Red Wings Opening Day BP - 4-6-13
Red Wings’ first baseman Chris Colabello – who went 4-for-4 with a walk and a home run in Sunday’s 14-5 win against Buffalo – has been named the International League’s Player of the Week the league office announced today.
The 29-year-old — in his second season in affiliated ball — had an impressive Triple-A debut going 9-for-15 with two home runs, three RBI and six runs scored in the first four games of the season.
After spending the first seven years of his professional career in the independent Can-Am League out of AssumptionCollege in Worcester, Mass., Colabello hit .284 with 19 home runs and 98 RBI with New Britain (AA) last season finishing as the runner-up in Eastern League MVP voting. The Twins signed Colabello out of the Can-Am league as a minor league free agent on February 2, 2012.
Current Twins’ outfielder Wilkin Ramirez won the last IL Player-of-the-Week (August 27-September 3) honors in 2012. In total, the Wings had four Player and Pitcher of the Week winners last season, per Red Wings’ PR.
There was a Wind Advisory from the National Weather Service in effect in part of Western New York Sunday which would affect the 1:05 start and duration of the Red Wings’ (1-3) game against Buffalo. The strong wind was also blowing straight out of left field.
The wind was not a concern for Rochester’s right-handed starter Virgil Vasquez, who earned the win in a 14-5 victory at Frontier Field to avoid an 0-4 start.
“I was really excited it was 70 degrees out,” he said. “You come out, you feel warm; you don’t have to wear three layers underneath. Wind is what it is. No one can change any of that. Both teams have to pitch with it.”
Vasquez allowed just six hits in six innings, but four of those were solo home runs. As someone who likes to work down in the zone, throw strikes, and induce groundballs, Vasquez blamed himself for leaving those pitches right over the middle of the plate.
“They get paid to hit. We get paid to pitch,” he said. “They took advantage of the mistakes which is what good hitters do.”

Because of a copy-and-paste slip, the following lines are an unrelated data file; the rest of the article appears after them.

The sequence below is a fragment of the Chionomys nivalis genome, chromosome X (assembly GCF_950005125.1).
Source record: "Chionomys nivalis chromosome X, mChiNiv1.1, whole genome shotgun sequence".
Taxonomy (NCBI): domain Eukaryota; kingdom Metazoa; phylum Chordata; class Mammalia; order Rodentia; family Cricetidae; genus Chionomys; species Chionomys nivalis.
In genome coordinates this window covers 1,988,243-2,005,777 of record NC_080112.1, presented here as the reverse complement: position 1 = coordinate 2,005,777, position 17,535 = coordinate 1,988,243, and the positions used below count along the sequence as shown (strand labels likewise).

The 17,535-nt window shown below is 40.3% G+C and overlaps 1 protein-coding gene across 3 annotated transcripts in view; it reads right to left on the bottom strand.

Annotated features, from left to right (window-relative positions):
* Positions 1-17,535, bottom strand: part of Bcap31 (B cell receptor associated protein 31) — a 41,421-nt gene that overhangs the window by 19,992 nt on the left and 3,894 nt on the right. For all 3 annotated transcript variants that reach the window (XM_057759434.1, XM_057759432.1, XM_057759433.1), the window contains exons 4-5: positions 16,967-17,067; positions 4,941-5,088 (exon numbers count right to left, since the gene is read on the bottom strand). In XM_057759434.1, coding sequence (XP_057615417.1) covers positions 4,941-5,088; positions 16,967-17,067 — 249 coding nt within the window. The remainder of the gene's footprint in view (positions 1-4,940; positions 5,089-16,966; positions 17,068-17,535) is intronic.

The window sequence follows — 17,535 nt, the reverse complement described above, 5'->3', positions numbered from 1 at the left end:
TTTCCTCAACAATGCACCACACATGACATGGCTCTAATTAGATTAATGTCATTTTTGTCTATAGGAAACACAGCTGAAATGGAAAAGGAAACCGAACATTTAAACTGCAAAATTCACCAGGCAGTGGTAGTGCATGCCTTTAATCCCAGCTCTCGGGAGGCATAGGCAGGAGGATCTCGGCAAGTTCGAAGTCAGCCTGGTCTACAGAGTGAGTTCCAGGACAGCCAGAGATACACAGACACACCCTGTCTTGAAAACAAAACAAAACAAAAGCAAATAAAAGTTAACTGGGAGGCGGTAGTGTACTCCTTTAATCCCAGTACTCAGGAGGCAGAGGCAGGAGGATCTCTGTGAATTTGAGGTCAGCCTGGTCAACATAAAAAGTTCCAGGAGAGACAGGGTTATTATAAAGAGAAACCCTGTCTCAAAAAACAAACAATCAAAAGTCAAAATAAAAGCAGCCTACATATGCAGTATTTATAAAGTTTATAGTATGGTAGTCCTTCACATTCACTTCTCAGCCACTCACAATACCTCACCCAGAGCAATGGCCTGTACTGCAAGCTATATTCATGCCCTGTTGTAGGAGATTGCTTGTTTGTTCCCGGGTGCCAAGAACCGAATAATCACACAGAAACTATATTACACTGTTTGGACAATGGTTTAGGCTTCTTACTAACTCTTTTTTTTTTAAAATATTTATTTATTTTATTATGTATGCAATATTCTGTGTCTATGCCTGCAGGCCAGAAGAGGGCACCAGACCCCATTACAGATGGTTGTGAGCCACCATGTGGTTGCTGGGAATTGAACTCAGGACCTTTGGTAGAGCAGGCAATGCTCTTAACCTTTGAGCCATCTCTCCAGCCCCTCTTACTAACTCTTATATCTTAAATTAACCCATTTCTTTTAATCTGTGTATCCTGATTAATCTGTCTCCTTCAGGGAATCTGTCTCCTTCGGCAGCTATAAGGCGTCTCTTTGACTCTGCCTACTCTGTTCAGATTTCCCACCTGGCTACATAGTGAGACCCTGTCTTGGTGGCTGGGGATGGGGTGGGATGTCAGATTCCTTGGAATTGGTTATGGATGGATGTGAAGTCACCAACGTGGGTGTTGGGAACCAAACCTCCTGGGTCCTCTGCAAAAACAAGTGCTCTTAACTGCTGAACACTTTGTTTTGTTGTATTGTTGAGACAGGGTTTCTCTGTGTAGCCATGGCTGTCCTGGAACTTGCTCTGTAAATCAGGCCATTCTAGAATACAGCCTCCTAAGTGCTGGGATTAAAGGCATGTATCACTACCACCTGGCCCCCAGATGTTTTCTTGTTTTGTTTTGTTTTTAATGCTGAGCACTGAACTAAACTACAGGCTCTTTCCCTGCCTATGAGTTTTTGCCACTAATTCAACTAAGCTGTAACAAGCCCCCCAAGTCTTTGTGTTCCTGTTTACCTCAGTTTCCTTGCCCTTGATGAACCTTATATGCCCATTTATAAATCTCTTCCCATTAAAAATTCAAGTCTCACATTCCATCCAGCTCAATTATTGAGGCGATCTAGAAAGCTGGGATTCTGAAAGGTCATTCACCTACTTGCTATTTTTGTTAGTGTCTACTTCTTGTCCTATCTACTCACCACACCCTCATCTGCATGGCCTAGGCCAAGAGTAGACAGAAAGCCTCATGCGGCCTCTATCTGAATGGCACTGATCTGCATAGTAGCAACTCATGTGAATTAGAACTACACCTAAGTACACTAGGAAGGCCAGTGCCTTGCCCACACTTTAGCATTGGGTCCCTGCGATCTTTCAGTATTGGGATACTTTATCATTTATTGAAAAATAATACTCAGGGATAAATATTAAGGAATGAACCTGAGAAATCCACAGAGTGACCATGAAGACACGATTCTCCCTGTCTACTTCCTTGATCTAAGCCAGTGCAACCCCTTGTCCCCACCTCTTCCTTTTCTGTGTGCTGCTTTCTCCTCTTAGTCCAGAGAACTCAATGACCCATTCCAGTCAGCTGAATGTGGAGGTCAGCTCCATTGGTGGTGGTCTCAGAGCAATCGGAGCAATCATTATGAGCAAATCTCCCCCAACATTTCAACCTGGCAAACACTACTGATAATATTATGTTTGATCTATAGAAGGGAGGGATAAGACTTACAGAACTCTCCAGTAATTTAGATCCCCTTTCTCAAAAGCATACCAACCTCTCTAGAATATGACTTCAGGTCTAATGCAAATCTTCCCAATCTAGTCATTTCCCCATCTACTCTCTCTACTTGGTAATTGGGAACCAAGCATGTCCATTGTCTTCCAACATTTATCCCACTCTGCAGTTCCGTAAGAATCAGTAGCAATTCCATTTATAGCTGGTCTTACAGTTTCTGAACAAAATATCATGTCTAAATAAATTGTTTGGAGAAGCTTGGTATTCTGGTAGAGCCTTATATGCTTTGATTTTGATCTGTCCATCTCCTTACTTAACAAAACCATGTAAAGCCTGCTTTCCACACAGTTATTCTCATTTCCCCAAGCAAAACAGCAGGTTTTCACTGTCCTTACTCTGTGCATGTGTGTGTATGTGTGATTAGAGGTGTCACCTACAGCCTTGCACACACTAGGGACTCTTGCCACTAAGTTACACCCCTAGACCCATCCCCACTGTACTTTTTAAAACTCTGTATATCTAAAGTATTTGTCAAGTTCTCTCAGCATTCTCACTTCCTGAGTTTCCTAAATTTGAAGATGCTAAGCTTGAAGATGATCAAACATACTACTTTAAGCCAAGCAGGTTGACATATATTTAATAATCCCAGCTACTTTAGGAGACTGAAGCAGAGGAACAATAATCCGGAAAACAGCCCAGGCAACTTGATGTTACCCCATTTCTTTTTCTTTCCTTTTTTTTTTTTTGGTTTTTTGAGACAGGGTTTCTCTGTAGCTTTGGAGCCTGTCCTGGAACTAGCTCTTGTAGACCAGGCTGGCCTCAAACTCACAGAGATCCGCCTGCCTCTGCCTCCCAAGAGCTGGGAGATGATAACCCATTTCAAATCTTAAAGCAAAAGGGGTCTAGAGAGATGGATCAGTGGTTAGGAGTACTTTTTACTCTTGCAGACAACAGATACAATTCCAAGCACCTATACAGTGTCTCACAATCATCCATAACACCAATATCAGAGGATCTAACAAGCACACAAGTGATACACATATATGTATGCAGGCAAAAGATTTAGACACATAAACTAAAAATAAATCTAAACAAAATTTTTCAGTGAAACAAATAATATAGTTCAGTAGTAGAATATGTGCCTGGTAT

The Red Wings hit three of their own courtesy of Clete Thomas, Brandon Boggs, and Mike Colabello. Despite the four earned runs, Vasquez, who is back in affiliated baseball for the first time in two years, was pleased with the outing, particularly in developing a relationship with his backstop.
“I enjoyed playing with (catcher Eric) Fryer and that’s always good,” Vasquez said. “He always asked me, ‘Is this a good tempo?’ Some catchers wait to give the sign, but he was always right on it so we can work faster and it keeps everyone else into the game.”
Vasquez threw 84 pitches, 56 for strikes and also did not allow a walk or strikeout a batter.
Rochester scored five runs each in the first and second inning and the Bisons never made a comeback attempt. All of their runs came off of home runs: three solo and one plated two. The Red Wings’ offense forced Buffalo to pull its starting pitcher Tyson Brummet after 1/3 innings.
It’s unusual to see a pitcher go six innings on April 7 – in this case, just four games into the regular season. Vasquez, though, says he threw almost 300 innings over the course of the last year to prepare for this season and make himself stronger. Between throwing to his high school team in Santa Barbara, Calif., playing for Southern Maryland of the Atlantic League and in Australia with the Perth Heat, Vasquez says he was close to 290 innings.
The Red Wings head out on their first long road trip of the season tomorrow which consists of a three-game series against Scranton Wilkes-Barre (Yankees) and a four-game set at Pawtucket (Red Sox), both of which are division opponents.
The Red Wings are 0-3 in their first series of the season against the Buffalo Bisons (Blue Jays), with the fourth and final game of that series this afternoon.
In baseball, it feels like – even in a 144 game minor league full-season — that through the first…let’s say 40 games, everything can be said with the disclaimer, “It’s early, but…” And then there are times when the early, freezing April/May part of the season here in Western New York feels disjointed from the prime time of the summer, in reflection.
That’s a long way of saying there’s no reason to be concerned. Via Red Wings’ play-by-play man Josh Whetzel on Twitter, “Joe Altobelli’s 1971 team started 0-5 and would later be considered one of the greatest Wings teams in franchise history,” and “last Wings team to start 0-3 (1997) wound up winning Governors Cup.”
Joe Benson is in the lineup today and playing right field, while Oswaldo Arcia is DHing. Clete Thomas has played two games at center field including today. Benson came in as a pinch hitter in Saturday’s 9-2 loss (did not start) and lined out to right field after a three-pitch at-bat on an 0-2 count. Manager Gene Glynn says that the team is being cautious with the 25-year-old prospect.
“Joe has a little tweaked hand – he didn’t play much at the end of spring training,” Glynn said following Monday’s loss. “He’s been rehabbing that, so we’ve brought him slow. It’s all a part of the plan. You’re going to see Joe a lot. But as of right now, we’re taking it slow. He says he’s fine, everything’s good with him.”